Chinese farmers have sharply increased corn planting this year to cash in on demand-fuelled record prices, a trend that is likely to cool the country’s recent rampant appetite for imports heading into 2022.
The expansion, which comes mainly at the expense of soybeans and other crops including sorghum and edible beans, would boost China’s maize output in 2021/22 by at least 6%, according to market participants.
That will likely ease a repeat of last year when strong feed demand from the hog sector propelled China’s corn use beyond local production and sparked a 26-million tonne import spree that turned the world’s largest grain producer into the top corn buyer.
“I’m going to grow corn on all my land this year. No more other stuff,” said Li, a farmer in the northern Hebei province who last year grew millet on about one third of the 300 mu (20 hectares) of land he manages.
“Corn prices jumped so high last year. Profits would be good,” said Li, who declined to give his full name.
Consistent and accurate data on China’s crop footprints is hard to come by, especially following the unexplained suspension of Beijing-based agriculture information provider Cofeed. The private consultancy, which many in the market regarded as the most comprehensive supplier of information on grains and oilseeds in China, ceased updating data in April.
With Cofeed offline, and other consultancies reluctant to diverge their crop views too far from government estimates that are often considered conservative, market participants have become increasingly reliant on anecdotal evidence for nearer-term readings on acreage shifts.
JCI has forecast a 6.2% rise, around 14.9 million tonnes, in corn output in 2021/22 to 253.9 million tonnes, the highest in four years. Based on surveys among farmers and other industry players like seed sellers, JCI estimates corn acreage expanding by 3.9% to 42.0 million hectares.
“Corn prices are high and benefits are good. People still think there will be a corn shortage (this year) while livestock farming is recovering,” said JCI analyst Rosa Wang.
“Farmers have very high enthusiasm in growing corn. The government also encourages more planting of corn.”
While the JCI projections are on par with and slightly above the 3.96% and 4.9% rises in acreage and output respectively by China National Grains & Oils Information Center, a government think tank, other forecasters – and farmers themselves – say they are too conservative.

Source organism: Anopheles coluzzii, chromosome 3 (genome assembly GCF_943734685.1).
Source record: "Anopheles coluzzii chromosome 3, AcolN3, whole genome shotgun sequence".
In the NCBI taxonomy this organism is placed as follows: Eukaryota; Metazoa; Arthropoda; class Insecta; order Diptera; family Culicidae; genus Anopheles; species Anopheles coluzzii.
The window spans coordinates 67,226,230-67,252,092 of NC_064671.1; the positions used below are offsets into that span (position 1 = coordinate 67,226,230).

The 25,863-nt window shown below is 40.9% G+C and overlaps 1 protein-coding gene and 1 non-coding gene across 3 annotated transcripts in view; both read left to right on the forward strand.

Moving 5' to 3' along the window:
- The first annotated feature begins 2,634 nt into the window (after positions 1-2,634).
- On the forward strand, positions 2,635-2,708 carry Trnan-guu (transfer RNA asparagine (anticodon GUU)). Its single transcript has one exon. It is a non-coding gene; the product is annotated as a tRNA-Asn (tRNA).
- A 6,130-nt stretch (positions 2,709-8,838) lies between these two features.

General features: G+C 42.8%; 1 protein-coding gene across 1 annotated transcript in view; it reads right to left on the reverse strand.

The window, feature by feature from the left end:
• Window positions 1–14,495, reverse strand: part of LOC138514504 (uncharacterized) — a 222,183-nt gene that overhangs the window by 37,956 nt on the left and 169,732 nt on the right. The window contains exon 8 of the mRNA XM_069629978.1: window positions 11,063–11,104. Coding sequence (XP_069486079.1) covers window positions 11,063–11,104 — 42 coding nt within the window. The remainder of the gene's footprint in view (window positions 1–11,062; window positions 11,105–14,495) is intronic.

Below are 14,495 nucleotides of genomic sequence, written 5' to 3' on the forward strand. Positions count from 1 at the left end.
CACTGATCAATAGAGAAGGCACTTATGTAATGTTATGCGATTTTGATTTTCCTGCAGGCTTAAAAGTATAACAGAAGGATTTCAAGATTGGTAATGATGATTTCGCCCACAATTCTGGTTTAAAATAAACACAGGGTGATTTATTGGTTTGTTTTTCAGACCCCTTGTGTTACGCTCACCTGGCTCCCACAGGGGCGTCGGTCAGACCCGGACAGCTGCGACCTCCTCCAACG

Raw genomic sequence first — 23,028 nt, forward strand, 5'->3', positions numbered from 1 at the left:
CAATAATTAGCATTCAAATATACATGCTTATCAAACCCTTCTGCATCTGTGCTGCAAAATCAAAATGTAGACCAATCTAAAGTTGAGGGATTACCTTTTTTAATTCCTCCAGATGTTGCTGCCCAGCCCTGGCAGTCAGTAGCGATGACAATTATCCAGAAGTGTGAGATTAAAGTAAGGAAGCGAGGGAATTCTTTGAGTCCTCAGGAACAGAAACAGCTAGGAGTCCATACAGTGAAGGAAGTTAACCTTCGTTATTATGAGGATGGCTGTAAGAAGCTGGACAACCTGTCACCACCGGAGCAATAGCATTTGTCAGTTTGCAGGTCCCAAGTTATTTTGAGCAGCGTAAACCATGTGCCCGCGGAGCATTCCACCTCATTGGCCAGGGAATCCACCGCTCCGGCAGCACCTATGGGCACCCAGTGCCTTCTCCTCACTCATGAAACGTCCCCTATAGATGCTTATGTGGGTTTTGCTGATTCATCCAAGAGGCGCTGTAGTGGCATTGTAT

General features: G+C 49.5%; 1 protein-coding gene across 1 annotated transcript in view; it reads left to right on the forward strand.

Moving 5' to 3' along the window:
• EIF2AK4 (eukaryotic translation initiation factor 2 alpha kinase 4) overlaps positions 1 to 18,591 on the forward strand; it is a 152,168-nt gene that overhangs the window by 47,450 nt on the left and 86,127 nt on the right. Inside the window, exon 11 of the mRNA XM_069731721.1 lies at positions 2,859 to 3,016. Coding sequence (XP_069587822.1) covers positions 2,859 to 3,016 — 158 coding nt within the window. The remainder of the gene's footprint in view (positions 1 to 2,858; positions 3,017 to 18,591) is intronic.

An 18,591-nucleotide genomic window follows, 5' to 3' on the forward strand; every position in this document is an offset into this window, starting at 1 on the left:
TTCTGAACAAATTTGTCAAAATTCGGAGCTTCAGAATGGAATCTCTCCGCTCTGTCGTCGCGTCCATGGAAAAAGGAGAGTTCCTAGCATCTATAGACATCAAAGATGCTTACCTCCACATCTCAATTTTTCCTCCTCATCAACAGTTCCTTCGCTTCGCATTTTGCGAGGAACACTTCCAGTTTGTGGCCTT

Huatai Futures, a major futures brokerage that conducts farmer planting surveys in China, forecasts a 14.5% rise in output and a 6.2% rise in acreage.
In the northeastern province of Heilongjiang, the country’s top corn and soy grower, farmers have planted 27% more corn than a year ago, said Zhang Zhidong, analyst with Huatai Futures.
JCI estimates corn output in Heilongjiang will soar 20% from a year ago to 36.65 million tonnes in 2021/22.
China has long restricted the import of corn via a system of low-tariff quotas, historically totalling around 7 million tonnes annually.
The surge in benchmark Dalian corn prices last year, however, outstripped international prices by so much that importers could still bring in international corn, pay the full tariff and make a profit.
Key exporters who have benefited from China’s corn import binge include the United States and Ukraine.
Amid fears of food inflation, Beijing has supported the corn planting drive in key grains hubs, reversing a years-long policy stance of encouraging growers to diversify away from maize after officials ended a costly corn stockpiling scheme and sold off mammoth reserves.
The resulting corn acreage increase “should weigh on prices and reduce China’s need to import a bit,” said Darin Friedrichs, senior analyst at commodity brokerage StoneX, which expects 2021/22 corn imports to fall to 15 million tonnes.
The U.S. Department of Agriculture’s China attache expects 2020/21 imports to slip to 20 million tonnes, versus the USDA official estimate of 26 million tonnes, on a drop in international corn’s price competitiveness and higher local production.
According to JCI, corn imports could hit 27 million tonnes, down from its estimate of 30 million tonnes last season.
Corn’s gains come mainly at the expense of soybeans, which could have the converse effect of increasing imports of the legume, which comes primarily from the United States and Brazil.
The U.S. Department of Agriculture is projecting China’s soybean imports at 103 million tonnes in the 2021/22 season, up from 100 million tonnes in 2020/21.
“We have increased corn planting acreage by 25%, which means a 25% fall in soybean acreage,” said farmer Liu, who jointly manages around 1,700 hectares in Heihe, a traditional soybean stronghold in Heilongjiang.
Another farmer, Han, who manages more than 750 mu of land in neighbouring Inner Mongolia, has replaced all soybean acreage, about 80% of the land he manages, with corn this year, betting on “bullish corn prices.”
Back in Hebei, Mr. Li is relieved he can go back to growing corn after stints growing soybeans and millet in the past few years.
“We don’t have much experience growing other crops anyway,” he said. “We used to always grow corn after harvesting wheat. For years and generations, it has been mostly like this.”